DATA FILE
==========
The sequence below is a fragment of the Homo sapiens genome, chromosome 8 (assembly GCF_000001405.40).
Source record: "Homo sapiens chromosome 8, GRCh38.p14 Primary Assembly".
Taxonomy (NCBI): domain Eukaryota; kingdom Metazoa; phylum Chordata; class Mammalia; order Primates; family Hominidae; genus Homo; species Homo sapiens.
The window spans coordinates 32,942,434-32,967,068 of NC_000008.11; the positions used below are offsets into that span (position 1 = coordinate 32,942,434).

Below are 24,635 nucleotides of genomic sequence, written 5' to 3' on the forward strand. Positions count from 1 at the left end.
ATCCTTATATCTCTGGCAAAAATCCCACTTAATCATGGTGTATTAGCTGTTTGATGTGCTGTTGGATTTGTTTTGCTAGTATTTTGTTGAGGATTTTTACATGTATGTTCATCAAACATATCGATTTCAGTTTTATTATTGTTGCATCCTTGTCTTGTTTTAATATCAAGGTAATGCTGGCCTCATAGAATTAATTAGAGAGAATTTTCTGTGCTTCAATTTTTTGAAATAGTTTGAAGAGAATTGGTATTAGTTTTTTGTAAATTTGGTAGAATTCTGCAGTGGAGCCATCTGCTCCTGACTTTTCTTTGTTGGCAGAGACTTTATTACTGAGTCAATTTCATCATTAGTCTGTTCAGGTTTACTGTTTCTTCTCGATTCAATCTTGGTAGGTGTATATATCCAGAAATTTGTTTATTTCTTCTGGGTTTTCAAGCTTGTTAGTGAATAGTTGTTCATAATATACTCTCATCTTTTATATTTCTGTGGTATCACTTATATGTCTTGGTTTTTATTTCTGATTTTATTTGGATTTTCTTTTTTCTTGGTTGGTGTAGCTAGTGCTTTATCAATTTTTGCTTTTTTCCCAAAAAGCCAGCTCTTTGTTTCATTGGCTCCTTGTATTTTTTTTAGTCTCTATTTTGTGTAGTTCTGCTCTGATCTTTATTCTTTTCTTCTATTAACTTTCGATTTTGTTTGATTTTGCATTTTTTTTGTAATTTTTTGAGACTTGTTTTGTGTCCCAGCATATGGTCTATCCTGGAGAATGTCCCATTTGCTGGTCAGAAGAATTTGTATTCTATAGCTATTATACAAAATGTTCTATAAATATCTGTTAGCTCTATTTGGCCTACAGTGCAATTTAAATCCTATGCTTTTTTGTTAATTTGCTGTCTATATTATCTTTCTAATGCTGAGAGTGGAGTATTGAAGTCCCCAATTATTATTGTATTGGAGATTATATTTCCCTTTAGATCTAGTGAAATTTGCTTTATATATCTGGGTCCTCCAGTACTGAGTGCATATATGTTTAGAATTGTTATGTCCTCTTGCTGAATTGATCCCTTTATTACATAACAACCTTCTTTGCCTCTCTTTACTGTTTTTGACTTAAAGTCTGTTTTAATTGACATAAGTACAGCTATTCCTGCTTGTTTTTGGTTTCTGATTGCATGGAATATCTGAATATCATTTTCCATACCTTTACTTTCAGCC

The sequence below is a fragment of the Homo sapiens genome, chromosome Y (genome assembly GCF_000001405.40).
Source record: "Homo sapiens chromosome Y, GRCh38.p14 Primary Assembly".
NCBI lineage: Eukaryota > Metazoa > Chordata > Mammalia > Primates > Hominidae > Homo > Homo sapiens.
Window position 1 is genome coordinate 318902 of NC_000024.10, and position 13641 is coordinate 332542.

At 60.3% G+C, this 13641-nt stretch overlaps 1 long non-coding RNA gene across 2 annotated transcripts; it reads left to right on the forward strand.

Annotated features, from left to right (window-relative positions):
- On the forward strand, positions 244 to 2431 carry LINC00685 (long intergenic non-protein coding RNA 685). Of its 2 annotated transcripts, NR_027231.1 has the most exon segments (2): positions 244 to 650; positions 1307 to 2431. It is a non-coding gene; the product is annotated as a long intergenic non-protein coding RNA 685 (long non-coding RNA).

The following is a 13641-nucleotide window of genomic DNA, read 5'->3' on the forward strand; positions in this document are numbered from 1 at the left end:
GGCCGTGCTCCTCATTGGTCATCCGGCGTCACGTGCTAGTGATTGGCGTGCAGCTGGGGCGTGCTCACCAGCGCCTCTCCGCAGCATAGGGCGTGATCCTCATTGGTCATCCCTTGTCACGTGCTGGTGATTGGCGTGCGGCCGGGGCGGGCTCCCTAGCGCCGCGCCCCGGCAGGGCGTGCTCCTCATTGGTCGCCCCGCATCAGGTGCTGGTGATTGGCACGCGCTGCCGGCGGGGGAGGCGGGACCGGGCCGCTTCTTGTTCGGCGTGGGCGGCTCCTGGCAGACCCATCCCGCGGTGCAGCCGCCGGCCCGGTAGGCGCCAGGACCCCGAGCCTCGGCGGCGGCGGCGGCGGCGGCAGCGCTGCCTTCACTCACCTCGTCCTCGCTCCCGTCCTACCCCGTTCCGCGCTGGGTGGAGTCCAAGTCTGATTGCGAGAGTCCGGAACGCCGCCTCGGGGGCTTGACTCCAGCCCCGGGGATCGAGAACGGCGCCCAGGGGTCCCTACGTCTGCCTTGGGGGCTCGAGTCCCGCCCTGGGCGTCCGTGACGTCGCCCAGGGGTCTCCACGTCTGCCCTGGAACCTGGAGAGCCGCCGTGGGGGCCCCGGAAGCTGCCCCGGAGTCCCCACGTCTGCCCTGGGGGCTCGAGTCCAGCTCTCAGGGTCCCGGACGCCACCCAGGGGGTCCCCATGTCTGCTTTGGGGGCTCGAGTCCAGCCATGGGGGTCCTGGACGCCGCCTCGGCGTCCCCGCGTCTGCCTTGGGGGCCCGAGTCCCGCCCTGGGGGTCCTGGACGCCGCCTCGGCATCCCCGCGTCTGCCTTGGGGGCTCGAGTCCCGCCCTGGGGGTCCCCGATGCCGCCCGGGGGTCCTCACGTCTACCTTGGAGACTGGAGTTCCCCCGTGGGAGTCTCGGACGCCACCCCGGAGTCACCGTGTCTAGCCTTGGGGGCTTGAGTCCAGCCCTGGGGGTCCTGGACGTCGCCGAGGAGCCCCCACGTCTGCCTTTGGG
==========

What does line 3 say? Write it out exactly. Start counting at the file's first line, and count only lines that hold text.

Taxonomy (NCBI): domain Eukaryota; kingdom Metazoa; phylum Chordata; class Mammalia; order Primates; family Hominidae; genus Homo; species Homo sapiens.